Mumbai-based writer Shunali Khullar Shroff may not quite be afflicted with Affluenza, but she’s been surrounded by so many sufferers of this affliction that she can spot the symptoms straight away. “Affluenza is a natural progression for a society that has only just experienced a rise in personal fortunes. In India, this has happened over the past two decades. The arriviste always wants acceptance in what they perceive as high society and in them symptoms of affluenza are more apparent and severe,” she observes, adding wryly though, that they often don’t realise that “the problem with a life of privilege is that it is ultimately a bubble”. According to Shunali, “Affluenza isn’t as fabulous as it looks on the outside. It isn’t exactly paradise because it leaves you with enough other problems such as a gaping void, an existential crisis, anxieties about maintaining your wealth and lifestyle and keeping up with the Joneses.”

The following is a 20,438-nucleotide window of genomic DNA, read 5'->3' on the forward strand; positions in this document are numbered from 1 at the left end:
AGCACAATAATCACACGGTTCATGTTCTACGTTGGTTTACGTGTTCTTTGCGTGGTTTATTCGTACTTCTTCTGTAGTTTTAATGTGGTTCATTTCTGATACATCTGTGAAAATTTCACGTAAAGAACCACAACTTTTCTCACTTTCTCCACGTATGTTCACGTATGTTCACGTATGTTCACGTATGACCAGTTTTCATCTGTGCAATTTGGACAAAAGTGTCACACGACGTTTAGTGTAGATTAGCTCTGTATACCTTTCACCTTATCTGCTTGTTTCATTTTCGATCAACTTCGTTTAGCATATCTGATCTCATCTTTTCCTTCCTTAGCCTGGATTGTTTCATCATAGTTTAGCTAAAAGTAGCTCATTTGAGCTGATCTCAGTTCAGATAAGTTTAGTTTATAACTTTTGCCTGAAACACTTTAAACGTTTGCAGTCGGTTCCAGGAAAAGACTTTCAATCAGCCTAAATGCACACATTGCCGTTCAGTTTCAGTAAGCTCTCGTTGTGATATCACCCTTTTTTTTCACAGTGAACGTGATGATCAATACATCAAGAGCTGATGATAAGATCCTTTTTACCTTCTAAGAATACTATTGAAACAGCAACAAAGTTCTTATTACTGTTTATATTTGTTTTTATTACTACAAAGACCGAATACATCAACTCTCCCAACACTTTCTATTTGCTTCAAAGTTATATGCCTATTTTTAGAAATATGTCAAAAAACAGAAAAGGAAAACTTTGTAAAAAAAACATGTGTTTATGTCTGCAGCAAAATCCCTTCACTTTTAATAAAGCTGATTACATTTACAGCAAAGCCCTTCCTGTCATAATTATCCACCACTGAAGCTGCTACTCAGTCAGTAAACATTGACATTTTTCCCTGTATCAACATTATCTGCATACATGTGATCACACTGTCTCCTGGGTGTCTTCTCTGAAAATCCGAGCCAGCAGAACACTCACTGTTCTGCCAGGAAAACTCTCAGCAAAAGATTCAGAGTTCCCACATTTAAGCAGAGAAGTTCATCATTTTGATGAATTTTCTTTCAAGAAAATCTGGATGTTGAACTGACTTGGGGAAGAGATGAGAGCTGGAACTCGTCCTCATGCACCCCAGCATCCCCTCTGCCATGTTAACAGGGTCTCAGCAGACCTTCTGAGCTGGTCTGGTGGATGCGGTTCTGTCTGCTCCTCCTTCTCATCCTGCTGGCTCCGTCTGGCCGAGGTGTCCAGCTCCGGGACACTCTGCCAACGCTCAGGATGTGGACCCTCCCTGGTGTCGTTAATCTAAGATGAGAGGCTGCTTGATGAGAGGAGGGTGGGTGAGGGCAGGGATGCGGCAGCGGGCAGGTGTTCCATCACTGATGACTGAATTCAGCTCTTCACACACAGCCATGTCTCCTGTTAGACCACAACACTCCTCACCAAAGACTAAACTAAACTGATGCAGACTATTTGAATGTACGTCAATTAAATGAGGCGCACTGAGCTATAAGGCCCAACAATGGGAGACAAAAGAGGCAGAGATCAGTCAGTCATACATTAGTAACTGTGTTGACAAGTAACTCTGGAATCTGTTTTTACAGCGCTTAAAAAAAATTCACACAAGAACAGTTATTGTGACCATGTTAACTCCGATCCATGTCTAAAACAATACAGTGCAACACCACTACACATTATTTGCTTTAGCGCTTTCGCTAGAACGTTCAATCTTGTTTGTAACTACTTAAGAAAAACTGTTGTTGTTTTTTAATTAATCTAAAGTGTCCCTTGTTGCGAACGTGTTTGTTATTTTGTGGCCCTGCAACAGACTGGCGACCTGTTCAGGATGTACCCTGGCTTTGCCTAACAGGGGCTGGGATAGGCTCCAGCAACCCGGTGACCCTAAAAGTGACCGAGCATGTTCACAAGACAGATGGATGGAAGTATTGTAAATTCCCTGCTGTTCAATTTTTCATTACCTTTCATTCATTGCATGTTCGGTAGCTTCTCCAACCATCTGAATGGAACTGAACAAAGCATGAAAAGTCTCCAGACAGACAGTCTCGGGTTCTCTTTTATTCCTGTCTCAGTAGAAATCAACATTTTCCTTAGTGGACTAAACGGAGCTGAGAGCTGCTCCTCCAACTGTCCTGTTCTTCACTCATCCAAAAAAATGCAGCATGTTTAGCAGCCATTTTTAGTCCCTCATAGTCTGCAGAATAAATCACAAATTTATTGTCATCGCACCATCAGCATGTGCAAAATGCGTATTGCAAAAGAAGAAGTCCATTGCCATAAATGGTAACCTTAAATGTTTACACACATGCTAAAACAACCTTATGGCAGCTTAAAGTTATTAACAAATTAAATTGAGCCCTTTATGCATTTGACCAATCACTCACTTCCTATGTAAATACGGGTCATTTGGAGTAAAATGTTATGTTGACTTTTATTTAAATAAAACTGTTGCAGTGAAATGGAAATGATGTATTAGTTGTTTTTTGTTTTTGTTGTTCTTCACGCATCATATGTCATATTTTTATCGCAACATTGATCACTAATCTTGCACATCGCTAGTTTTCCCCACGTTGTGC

And we see this manifested in her book, Love in the Time of Affluenza, published by Bloomsbury, quite often. The protagonist, although strong, still struggling to meet the mother-in-law’s approval, the children’s needs, the cook’s capriciousness, while trying to reassert her own lost self. The pressure of planning a party, where just the floral decorations cost as much as a minion’s annual salary but must be ‘just so’ so that the guests are adequately dazzled. The anxiety felt at social gatherings, the shifting loyalties, the casual couplings, the uncertainty about which faction to support when there are differences, the slow unravelling of life as you know it… All of this brewed to perfection and served up with a slice of wicked humour. “I think one can use humour perfectly to convey something serious,” Shunali asserts.